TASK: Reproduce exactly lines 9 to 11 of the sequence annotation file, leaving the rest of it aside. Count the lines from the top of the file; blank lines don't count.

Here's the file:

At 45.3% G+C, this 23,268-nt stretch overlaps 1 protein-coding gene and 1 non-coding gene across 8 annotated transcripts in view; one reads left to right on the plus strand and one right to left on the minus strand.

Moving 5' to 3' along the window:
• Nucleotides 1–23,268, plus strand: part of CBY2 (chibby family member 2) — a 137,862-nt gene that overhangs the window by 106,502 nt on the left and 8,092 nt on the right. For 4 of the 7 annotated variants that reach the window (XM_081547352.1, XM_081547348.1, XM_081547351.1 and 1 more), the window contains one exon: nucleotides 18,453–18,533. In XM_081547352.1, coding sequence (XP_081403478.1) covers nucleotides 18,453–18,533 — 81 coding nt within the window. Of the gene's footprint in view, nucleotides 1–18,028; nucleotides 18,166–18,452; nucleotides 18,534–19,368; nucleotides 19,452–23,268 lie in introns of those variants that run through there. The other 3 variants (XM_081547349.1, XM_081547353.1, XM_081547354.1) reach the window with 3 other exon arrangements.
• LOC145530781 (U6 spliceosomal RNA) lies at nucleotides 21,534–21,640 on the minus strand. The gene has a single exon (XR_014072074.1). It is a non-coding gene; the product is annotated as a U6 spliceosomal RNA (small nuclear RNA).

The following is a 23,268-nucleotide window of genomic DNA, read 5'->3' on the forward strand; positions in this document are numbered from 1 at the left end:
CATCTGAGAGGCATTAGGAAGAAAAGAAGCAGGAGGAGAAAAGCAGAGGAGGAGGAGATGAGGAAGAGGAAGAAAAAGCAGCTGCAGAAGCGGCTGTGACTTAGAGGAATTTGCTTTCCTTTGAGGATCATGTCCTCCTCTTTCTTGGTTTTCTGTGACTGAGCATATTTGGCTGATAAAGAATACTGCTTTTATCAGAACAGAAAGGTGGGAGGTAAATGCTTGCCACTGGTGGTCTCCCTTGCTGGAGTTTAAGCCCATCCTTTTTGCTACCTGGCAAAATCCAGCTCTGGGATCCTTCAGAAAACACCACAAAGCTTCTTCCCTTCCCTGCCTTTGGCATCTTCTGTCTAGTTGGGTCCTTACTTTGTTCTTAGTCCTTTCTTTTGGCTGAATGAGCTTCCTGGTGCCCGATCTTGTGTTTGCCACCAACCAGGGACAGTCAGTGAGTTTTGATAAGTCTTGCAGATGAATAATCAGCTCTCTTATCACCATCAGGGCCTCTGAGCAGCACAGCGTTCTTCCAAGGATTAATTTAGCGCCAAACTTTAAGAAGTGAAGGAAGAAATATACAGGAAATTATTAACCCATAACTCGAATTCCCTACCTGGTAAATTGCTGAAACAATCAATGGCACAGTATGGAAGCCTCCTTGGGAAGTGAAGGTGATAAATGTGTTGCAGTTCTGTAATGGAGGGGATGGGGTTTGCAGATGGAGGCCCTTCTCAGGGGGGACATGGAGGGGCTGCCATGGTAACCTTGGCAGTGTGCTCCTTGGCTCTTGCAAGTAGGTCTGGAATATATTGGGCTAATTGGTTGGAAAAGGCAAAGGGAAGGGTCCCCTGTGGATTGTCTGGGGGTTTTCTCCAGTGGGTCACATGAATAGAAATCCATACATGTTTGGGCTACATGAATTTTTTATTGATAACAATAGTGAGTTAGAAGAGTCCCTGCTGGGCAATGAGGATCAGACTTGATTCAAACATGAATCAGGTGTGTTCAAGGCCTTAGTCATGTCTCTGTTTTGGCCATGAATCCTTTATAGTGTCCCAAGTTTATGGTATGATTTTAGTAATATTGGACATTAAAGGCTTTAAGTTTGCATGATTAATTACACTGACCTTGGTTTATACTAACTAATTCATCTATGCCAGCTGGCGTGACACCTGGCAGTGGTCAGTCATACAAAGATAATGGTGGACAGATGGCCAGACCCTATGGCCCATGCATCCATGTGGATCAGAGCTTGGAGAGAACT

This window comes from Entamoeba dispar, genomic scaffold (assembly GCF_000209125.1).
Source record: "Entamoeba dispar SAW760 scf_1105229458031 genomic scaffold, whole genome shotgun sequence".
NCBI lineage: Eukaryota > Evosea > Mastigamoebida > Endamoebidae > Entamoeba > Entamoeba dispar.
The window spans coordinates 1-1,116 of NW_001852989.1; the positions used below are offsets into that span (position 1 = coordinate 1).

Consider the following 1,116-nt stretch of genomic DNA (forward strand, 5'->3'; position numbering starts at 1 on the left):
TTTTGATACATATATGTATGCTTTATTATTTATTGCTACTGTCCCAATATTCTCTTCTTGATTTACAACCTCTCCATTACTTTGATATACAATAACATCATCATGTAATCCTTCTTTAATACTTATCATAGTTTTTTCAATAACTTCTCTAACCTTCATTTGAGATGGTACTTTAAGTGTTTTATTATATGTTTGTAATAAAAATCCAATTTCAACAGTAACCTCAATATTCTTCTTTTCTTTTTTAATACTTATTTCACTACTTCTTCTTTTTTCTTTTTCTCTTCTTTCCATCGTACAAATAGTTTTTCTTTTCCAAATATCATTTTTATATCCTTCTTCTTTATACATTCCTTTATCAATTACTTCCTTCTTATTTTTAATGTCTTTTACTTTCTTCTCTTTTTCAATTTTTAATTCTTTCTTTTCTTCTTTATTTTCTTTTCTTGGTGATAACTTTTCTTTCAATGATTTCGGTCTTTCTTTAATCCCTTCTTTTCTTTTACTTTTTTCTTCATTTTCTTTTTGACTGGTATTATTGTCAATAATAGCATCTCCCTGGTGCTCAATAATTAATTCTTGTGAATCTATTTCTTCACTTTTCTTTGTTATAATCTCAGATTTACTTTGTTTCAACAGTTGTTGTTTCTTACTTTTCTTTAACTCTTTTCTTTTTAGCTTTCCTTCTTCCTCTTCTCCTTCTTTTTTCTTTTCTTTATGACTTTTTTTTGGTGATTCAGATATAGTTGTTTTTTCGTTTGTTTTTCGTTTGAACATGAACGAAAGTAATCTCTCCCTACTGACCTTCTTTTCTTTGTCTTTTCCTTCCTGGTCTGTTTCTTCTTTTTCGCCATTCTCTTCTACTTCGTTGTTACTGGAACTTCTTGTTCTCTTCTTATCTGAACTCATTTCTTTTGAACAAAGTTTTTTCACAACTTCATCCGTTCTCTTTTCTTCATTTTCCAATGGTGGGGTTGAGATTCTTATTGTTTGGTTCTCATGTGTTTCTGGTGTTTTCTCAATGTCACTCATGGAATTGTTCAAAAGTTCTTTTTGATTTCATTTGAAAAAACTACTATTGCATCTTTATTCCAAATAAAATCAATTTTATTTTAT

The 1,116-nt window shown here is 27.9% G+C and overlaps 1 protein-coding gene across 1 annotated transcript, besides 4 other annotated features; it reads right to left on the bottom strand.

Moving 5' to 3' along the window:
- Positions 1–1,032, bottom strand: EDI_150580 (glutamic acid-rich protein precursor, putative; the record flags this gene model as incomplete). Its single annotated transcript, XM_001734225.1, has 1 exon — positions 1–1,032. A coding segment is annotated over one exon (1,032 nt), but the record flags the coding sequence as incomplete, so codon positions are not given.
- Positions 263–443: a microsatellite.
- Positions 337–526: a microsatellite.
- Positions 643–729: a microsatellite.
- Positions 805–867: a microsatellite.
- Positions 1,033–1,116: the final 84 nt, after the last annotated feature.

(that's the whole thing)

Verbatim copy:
NCBI lineage: Eukaryota > Evosea > Mastigamoebida > Endamoebidae > Entamoeba > Entamoeba dispar.
The window spans coordinates 1-1,116 of NW_001852989.1; the positions used below are offsets into that span (position 1 = coordinate 1).

Consider the following 1,116-nt stretch of genomic DNA (forward strand, 5'->3'; position numbering starts at 1 on the left):